Filming took Ryan, Nicole and their crew to eight states and the District of Columbia. They interviewed numerous experts, including most of the top ME/CFS researchers and clinicians. We asked Ryan some behind-the-scenes questions about the film.

ProHealth: How did you come up with the title Forgotten Plague?

Ryan: At the end of shooting, we had a period of time to reflect on the totality of what we'd recorded. We wanted a pithy, impactful title that summed up the sheer magnitude of what we'd absorbed in our journeys across America. We heard the most devastating of stories each and every day.

The stress sent both my co-director, Nicole, and me to the emergency room. At times the content of the film was so emotionally fraught that Nicole fainted. Myself, I bottled up the trauma of the stories we heard, at times becoming emotionally numb. Some of the images now haunt me when I'm trying to sleep. I put my guard up, and tried to act like an objective journalist, not for professional reasons, but truly as a way to try and shield myself from the force of pain and suffering that we were hearing from hundreds of people. Coping with this knowledge of suffering in the world is a trauma I will grapple with for the months and years to come.

It's simply horrifying to me that there could be a disease this severe out there and that there could be such a profound lack of clarity and vision from the medical community on fighting it. That's why this film is called Forgotten Plague.

ProHealth: What was the most moving part of the film for you?

Ryan: Working with the Davis/Dafoe family was the most moving experience. Many films or stories can boil down to a single moment or a single image or single anecdote. After interviewing hundreds of people, getting countless hours of footage, and surveying the global landscape, the entirety of the story can be reduced to a single family's story. The story combines our dual emphasis on innovative science and the human element.

Professor Ron Davis, of Stanford University, is one of the premiere geneticists in the world, a man who was present in most of the important moments in genetics in the past four decades, including each step in the Human Genome Project. Alongside Amazon founder Jeff Bezos and PayPal co-founder Elon Musk, Dr. Ron Davis is considered one of the people whom future historians will consider among today's greatest inventors. That was from an article published in no less a magazine than The Atlantic.

Now, also consider that Dr. Davis' son, Whitney Dafoe, is in his 30s and has one of the worst cases of ME/CFS you can imagine. He's easily in the bottom 2% of patients. Top world experts say he's the most severe patient they've ever seen. Whitney has lost the ability to speak, lost the ability to eat, even lost the ability to perform the most basic communication, verbal or otherwise. Whitney is slowly, and devastatingly, wasting away. I cannot go a few hours without thinking of him. Whitney's suffering is forever weighing on my mind. I take many of the same pills that Whitney has been prescribed. What is the difference in our fates that I would somehow mount an improbable partial recovery while Whitney's destiny would decline so sharply in the other direction? We have the same diagnoses, almost all the same prescriptions, but remarkably different outcomes. The answer lies, of course, hidden deep inside the cellular and molecular signatures of this disease.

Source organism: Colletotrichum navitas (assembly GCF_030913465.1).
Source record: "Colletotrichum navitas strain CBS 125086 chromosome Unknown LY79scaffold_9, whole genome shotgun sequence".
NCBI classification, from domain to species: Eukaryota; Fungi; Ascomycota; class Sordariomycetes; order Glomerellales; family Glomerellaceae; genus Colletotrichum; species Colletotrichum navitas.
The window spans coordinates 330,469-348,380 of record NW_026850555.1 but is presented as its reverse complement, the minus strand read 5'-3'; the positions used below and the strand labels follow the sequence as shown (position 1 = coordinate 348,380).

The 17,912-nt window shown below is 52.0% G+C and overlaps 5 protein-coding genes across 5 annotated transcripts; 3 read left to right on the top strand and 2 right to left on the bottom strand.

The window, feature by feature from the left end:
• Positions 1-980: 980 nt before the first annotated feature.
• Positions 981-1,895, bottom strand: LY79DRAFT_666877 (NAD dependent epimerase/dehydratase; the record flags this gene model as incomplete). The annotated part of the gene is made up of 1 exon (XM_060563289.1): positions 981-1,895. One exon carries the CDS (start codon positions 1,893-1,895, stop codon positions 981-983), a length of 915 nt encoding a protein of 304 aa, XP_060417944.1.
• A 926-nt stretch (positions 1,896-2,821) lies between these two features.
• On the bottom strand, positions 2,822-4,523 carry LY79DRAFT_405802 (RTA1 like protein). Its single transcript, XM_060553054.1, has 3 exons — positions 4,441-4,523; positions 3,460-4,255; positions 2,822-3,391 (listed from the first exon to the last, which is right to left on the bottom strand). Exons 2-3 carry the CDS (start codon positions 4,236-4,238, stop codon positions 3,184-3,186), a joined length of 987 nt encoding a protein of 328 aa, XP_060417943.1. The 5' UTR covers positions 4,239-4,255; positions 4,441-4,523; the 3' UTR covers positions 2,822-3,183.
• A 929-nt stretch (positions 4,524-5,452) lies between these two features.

So you have a story of immense human suffering and immense human potential living under the same roof. One of the greatest of all living scientists, Ron Davis, is forced to contend with a reality that his magisterial intellect can do very little to save his son's life without a massive influx of funding. Millions and millions of dollars of funding is required for a man like Davis to lead the massive interdisciplinary science endeavor to save Whitney's life. Yet the federal government has not yet allocated that money. It's coming only in fits and starts from private donors.

My hope is that by showing the Davis/Dafoe story on film, we can cut to the essential human heart of ME/CFS's devastation. My hope is that in telling that one, single story, we can build an unshakeable case for the change we need.

Availability of Forgotten Plague

Filming and post-production work has been completed and they are currently waiting on a release date. If you would be interested in showing Forgotten Plague at your home, school, community organization, or theater, you can sign up here. When the film is released, they will send you a Event Planning Guide and a Media Kit to show you how to plan your event. Eventually Ryan expects the film to be available via streaming services like Amazon, iTunes and others.

For more information and updates on the film's availability, you can visit the film's official website or check out their Facebook page.

In the meantime, here is a sneak peak of Forgotten Plague:



As part of our commitment to donate 10% of profits to organizations focused on ME/CFS and fibromyalgia research and advocacy, ProHealth is honored to have been able to make a contribution to The Blue Ribbon Foundation to help with the funding of this film.